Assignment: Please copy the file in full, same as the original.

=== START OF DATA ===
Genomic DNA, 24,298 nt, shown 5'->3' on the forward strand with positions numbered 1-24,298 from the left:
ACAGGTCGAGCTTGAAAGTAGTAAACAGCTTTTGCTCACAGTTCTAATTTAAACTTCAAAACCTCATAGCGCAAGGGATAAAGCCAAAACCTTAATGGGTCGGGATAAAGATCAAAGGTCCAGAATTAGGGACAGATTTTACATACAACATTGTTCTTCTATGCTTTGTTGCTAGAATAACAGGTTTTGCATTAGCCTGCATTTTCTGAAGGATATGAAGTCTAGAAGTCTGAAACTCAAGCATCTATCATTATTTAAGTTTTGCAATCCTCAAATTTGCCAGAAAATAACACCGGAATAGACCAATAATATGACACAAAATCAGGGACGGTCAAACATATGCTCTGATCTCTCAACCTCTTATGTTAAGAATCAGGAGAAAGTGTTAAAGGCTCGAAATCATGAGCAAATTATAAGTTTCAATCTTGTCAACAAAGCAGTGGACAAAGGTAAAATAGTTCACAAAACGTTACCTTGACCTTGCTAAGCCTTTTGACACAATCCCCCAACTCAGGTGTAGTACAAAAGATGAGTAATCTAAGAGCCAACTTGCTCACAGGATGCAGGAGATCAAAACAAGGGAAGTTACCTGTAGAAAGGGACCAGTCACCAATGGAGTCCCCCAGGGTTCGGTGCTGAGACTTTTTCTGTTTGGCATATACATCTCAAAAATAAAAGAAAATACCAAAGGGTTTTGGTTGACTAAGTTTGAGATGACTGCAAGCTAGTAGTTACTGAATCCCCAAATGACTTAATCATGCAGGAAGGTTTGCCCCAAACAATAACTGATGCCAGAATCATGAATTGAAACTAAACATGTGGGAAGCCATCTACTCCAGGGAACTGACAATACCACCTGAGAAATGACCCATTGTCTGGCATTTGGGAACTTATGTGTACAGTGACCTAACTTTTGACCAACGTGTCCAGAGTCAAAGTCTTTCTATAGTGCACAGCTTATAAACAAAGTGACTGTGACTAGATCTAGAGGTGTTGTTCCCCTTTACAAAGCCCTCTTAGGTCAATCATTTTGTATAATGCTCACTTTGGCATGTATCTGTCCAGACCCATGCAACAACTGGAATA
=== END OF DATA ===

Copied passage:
Genomic DNA, 24,298 nt, shown 5'->3' on the forward strand with positions numbered 1-24,298 from the left:
ACAGGTCGAGCTTGAAAGTAGTAAACAGCTTTTGCTCACAGTTCTAATTTAAACTTCAAAACCTCATAGCGCAAGGGATAAAGCCAAAACCTTAATGGGTCGGGATAAAGATCAAAGGTCCAGAATTAGGGACAGATTTTACATACAACATTGTTCTTCTATGCTTTGTTGCTAGAATAACAGGTTTTGCATTAGCCTGCATTTTCTGAAGGATATGAAGTCTAGAAGTCTGAAACTCAAGCATCTATCATTATTTAAGTTTTGCAATCCTCAAATTTGCCAGAAAATAACACCGGAATAGACCAATAATATGACACAAAATCAGGGACGGTCAAACATATGCTCTGATCTCTCAACCTCTTATGTTAAGAATCAGGAGAAAGTGTTAAAGGCTCGAAATCATGAGCAAATTATAAGTTTCAATCTTGTCAACAAAGCAGTGGACAAAGGTAAAATAGTTCACAAAACGTTACCTTGACCTTGCTAAGCCTTTTGACACAATCCCCCAACTCAGGTGTAGTACAAAAGATGAGTAATCTAAGAGCCAACTTGCTCACAGGATGCAGGAGATCAAAACAAGGGAAGTTACCTGTAGAAAGGGACCAGTCACCAATGGAGTCCCCCAGGGTTCGGTGCTGAGACTTTTTCTGTTTGGCATATACATCTCAAAAATAAAAGAAAATACCAAAGGGTTTTGGTTGACTAAGTTTGAGATGACTGCAAGCTAGTAGTTACTGAATCCCCAAATGACTTAATCATGCAGGAAGGTTTGCCCCAAACAATAACTGATGCCAGAATCATGAATTGAAACTAAACATGTGGGAAGCCATCTACTCCAGGGAACTGACAATACCACCTGAGAAATGACCCATTGTCTGGCATTTGGGAACTTATGTGTACAGTGACCTAACTTTTGACCAACGTGTCCAGAGTCAAAGTCTTTCTATAGTGCACAGCTTATAAACAAAGTGACTGTGACTAGATCTAGAGGTGTTGTTCCCCTTTACAAAGCCCTCTTAGGTCAATCATTTTGTATAATGCTCACTTTGGCATGTATCTGTCCAGACCCATGCAACAACTGGAATA